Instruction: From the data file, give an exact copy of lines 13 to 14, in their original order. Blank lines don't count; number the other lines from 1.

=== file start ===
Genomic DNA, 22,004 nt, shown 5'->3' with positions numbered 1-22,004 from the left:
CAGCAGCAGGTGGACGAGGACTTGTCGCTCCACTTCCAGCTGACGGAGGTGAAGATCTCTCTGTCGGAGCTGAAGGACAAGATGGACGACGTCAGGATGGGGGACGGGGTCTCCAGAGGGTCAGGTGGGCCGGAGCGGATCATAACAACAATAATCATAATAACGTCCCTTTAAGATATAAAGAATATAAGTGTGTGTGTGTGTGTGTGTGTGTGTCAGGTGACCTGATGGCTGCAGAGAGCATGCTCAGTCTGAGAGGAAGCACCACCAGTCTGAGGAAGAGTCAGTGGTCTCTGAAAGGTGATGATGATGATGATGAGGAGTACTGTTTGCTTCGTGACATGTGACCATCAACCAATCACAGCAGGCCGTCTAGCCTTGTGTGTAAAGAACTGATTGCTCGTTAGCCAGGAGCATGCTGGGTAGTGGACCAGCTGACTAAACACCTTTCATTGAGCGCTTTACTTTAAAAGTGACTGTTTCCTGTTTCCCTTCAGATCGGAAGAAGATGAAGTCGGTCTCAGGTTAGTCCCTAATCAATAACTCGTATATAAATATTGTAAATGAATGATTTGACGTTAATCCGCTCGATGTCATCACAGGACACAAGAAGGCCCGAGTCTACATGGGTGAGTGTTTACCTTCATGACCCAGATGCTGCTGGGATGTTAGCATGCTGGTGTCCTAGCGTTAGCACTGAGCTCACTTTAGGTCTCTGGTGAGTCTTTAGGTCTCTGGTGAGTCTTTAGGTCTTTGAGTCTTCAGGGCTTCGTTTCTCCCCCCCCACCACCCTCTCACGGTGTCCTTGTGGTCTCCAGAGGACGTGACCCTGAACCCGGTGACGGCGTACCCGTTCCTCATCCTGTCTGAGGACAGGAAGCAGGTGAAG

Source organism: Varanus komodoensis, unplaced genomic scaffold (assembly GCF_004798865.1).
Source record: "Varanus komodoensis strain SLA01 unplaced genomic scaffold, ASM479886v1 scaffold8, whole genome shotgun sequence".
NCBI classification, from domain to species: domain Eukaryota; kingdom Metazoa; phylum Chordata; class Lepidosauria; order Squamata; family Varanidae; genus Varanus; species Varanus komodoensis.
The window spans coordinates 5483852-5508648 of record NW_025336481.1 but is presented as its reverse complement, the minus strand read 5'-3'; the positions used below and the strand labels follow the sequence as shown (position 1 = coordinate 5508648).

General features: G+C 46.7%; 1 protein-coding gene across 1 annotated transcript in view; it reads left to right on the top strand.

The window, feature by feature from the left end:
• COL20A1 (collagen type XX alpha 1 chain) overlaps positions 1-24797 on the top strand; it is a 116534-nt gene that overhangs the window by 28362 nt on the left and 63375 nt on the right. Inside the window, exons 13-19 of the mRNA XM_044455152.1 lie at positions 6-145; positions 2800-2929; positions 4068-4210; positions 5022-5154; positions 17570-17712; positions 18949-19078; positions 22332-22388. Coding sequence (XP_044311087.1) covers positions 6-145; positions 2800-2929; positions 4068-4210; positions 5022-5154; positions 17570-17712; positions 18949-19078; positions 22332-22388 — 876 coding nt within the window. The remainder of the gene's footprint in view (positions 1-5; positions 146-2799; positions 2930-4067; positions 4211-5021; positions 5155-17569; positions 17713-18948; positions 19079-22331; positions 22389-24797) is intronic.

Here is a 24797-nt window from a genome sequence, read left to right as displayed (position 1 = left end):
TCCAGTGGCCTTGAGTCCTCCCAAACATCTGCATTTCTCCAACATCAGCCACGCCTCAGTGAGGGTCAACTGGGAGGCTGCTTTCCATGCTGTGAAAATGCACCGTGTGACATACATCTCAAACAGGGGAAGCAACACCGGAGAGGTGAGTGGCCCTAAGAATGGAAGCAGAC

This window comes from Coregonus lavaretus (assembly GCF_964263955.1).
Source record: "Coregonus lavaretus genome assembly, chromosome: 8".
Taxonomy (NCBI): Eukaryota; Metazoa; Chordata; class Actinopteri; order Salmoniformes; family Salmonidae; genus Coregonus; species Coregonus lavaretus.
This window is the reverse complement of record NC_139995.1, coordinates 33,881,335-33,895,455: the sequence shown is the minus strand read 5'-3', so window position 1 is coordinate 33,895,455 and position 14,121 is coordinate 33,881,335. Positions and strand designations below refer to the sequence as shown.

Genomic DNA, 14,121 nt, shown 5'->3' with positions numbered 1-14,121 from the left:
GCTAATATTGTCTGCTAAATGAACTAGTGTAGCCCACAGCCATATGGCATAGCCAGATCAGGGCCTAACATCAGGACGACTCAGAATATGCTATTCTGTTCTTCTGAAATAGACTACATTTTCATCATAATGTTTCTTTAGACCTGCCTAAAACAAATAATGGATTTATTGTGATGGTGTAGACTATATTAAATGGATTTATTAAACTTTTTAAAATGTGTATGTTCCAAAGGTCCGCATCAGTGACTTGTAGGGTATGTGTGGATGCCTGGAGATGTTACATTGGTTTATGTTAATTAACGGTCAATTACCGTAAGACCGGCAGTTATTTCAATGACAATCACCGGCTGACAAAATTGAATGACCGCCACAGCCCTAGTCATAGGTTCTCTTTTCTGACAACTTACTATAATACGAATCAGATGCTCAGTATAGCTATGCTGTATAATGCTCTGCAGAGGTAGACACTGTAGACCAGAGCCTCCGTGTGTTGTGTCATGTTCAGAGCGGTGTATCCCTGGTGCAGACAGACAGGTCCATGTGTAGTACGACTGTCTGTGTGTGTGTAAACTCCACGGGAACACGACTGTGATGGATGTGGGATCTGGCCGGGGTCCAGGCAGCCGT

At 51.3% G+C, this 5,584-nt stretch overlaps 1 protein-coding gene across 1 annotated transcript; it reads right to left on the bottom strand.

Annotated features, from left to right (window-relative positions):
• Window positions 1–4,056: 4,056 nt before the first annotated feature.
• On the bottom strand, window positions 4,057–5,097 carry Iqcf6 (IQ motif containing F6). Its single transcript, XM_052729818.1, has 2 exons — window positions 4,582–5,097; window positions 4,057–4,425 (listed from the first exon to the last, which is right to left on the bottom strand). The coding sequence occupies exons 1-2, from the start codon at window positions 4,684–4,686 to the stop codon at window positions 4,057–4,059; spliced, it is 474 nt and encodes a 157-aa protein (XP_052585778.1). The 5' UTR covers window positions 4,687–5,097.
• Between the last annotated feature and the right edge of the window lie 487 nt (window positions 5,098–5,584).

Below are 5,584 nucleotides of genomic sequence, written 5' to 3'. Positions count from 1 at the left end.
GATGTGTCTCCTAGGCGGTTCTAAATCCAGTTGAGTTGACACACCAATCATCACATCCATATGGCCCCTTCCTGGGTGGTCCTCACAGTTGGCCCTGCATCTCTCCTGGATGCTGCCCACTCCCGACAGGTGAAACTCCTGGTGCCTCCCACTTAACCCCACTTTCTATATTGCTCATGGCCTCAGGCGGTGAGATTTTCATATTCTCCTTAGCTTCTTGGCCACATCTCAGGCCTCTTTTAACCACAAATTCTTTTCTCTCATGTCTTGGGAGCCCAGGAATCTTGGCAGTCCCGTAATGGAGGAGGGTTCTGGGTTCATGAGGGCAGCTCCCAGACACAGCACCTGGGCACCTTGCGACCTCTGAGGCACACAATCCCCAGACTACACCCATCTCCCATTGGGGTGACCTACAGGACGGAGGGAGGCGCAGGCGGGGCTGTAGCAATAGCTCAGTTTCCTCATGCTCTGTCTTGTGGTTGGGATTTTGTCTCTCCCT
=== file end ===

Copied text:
Source record: "Coregonus lavaretus genome assembly, chromosome: 8".
Taxonomy (NCBI): Eukaryota; Metazoa; Chordata; class Actinopteri; order Salmoniformes; family Salmonidae; genus Coregonus; species Coregonus lavaretus.